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How small steps early on can curb obesity later in life

It is a struggle to lose weight as an adult, each pound takes dogged effort and every step forward can be succeeded by two steps back. However, if you start targeting obesity early on and bring it to heel in childhood, it is less likely to show up in adulthood. There has been a great deal of debate over childhood obesity, especially over how to address it.

 

Recently, there was a steady conducted; it showed clearly that just implementing a few steps could not only decrease the likelihood of childhood obesity, but also significantly decrease the healthcare cost and increase revenue.

 

Different approaches

 

Four approaches to addressing the problem of childhood obesity were considered and each varied in effectiveness and ease of implementation. The project was called CHOICES or Childhood Obesity Cost-Effectiveness Study and the results were published in the American Journal of Preventive Medicine. It was observed that all methods were effective to some degree; it was also apparent that two were particularly effective.

 

Placing tax on sweetened-drinks

 

According to this study, making sweetened drinks more expensive by placing taxes on them would directly affect the amount consumed by children, therefore lowering their body-mass index (BMI). However, the advantages didn’t end there. Every unit of BMI lowered in the first two years because of this, could cost a person $3.16. Yet, they estimated that about $23.2 billion would be saved in healthcare costs over a period of 10 years. Moreover, revenue of $12.5 billion would be earned every year through the new taxes.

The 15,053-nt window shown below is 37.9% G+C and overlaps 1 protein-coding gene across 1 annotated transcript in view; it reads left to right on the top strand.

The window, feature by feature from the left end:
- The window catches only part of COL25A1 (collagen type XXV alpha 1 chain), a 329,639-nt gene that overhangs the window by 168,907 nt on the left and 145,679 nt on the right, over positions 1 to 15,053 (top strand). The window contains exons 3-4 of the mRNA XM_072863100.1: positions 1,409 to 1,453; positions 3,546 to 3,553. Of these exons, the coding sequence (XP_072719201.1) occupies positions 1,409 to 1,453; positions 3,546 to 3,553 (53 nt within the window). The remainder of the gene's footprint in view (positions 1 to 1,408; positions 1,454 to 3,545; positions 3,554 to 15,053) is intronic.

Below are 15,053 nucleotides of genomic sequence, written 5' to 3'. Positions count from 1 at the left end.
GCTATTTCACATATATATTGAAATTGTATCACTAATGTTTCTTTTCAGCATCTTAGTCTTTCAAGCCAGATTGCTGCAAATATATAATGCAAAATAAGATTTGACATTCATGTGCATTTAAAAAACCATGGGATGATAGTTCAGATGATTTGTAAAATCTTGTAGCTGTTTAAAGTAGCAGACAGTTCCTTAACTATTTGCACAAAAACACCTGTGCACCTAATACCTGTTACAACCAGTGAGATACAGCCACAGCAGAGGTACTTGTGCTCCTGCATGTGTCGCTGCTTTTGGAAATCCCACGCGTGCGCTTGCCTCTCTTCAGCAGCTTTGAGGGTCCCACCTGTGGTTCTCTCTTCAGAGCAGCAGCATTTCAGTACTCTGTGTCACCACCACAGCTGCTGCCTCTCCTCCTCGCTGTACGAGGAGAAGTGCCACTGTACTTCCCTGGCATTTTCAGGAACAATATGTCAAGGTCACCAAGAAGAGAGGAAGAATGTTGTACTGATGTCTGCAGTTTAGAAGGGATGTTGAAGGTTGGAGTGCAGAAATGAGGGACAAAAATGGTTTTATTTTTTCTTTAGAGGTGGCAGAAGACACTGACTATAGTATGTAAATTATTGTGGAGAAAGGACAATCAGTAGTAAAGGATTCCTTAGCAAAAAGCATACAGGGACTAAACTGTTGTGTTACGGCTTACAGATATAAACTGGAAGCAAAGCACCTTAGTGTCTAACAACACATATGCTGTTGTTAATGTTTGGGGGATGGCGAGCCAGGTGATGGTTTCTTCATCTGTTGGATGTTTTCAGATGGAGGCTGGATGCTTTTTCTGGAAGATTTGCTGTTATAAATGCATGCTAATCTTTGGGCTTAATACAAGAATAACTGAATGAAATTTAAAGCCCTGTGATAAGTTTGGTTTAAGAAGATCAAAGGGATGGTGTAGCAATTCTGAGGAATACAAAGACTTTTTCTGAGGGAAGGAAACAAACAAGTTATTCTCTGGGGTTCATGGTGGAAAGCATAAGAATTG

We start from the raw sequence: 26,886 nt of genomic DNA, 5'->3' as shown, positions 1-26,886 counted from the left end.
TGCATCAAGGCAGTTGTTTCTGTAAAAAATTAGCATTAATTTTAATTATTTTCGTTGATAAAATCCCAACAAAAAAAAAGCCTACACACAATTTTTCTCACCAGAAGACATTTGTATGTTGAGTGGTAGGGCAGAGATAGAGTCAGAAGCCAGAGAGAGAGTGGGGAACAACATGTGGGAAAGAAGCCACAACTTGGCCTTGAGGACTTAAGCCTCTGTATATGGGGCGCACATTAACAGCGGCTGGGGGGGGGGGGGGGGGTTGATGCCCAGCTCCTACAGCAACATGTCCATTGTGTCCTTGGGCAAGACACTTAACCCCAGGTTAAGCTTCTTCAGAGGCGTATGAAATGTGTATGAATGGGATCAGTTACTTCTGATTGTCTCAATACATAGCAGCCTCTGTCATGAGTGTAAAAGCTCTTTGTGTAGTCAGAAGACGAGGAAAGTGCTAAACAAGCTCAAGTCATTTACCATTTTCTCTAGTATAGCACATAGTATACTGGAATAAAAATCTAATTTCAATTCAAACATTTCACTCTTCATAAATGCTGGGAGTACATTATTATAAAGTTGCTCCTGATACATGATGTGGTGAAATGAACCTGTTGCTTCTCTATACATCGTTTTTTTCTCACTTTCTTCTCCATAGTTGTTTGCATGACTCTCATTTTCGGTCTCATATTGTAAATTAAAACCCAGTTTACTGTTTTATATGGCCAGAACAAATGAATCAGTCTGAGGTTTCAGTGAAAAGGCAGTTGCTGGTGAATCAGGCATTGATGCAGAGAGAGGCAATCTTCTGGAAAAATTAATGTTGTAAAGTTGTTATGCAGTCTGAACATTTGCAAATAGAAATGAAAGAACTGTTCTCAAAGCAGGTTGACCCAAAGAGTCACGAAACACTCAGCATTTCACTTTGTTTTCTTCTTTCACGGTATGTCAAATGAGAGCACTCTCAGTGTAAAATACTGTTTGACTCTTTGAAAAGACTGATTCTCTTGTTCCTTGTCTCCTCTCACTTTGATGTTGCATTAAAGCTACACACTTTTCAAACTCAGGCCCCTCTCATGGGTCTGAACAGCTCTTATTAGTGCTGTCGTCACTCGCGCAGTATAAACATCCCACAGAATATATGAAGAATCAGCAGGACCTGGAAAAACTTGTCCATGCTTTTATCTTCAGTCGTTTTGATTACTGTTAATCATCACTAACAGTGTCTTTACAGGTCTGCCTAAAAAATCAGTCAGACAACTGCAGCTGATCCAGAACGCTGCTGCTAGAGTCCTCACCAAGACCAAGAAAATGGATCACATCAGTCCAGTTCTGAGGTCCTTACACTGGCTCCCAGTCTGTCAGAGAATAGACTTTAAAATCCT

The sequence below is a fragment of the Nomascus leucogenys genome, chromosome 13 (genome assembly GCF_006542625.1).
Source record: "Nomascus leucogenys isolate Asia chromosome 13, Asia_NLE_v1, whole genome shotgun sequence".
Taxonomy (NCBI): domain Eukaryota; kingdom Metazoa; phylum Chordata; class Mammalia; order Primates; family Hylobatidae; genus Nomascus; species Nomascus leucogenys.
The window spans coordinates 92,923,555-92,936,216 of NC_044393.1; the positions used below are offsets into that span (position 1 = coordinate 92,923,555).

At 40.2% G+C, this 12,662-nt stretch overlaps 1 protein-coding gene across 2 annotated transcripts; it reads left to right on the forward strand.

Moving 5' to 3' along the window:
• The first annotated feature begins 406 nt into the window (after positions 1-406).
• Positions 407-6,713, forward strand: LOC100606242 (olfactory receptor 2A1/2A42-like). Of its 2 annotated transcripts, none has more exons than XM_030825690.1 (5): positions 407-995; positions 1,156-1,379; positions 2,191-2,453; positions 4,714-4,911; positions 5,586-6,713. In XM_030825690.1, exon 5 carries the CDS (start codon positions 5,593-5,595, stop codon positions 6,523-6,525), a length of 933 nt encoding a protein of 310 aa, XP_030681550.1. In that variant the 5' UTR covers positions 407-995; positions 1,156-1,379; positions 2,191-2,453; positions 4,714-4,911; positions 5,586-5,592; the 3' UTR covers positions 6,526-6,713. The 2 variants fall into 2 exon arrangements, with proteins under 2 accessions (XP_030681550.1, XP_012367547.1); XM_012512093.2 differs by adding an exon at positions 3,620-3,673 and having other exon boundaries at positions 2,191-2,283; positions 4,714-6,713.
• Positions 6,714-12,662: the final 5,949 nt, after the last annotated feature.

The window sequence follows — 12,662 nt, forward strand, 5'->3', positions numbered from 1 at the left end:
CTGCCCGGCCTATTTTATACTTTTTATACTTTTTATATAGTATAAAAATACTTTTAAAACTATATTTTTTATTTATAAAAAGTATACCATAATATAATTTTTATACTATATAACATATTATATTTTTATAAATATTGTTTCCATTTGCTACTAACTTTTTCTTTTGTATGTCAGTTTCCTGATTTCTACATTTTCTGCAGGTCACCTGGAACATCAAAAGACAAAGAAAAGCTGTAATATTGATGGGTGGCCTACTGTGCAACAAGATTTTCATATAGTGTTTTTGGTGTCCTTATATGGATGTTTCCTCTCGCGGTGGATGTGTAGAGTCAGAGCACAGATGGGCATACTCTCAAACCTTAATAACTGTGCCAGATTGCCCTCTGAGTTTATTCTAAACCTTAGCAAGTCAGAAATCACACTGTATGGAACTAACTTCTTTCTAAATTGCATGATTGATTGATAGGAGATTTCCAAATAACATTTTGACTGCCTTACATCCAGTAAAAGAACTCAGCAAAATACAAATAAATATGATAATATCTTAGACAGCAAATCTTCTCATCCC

Removing tax subsidy for advertizing on children’s television

 

Similarly, simply removing advertisements promoting junk food and soft drinks from children’s television was also effective. Every dip in BMI unit cost a person $1.16. It saved $343 million in healthcare cost over a period of 10 years and earned revenue of $80 million every year.

 

The costlier options

 

While increasing moderate to vigorous activity in schools and promoting healthier habits in preschool have merits and should be implemented, they do prove expensive in comparison. For exercise, better trained teachers and more facilities would be required. That would amount to $401 per unit of BMI reduced per person.

 

Implementing the less expensive options would be easier while schools and parents worked on encouraging a more active lifestyle and healthier eating habits in children. A combination of the four would be needed for promoting overall childhood health. However, taxing sweetened drinks and advertising on children’s television is a good place to start with.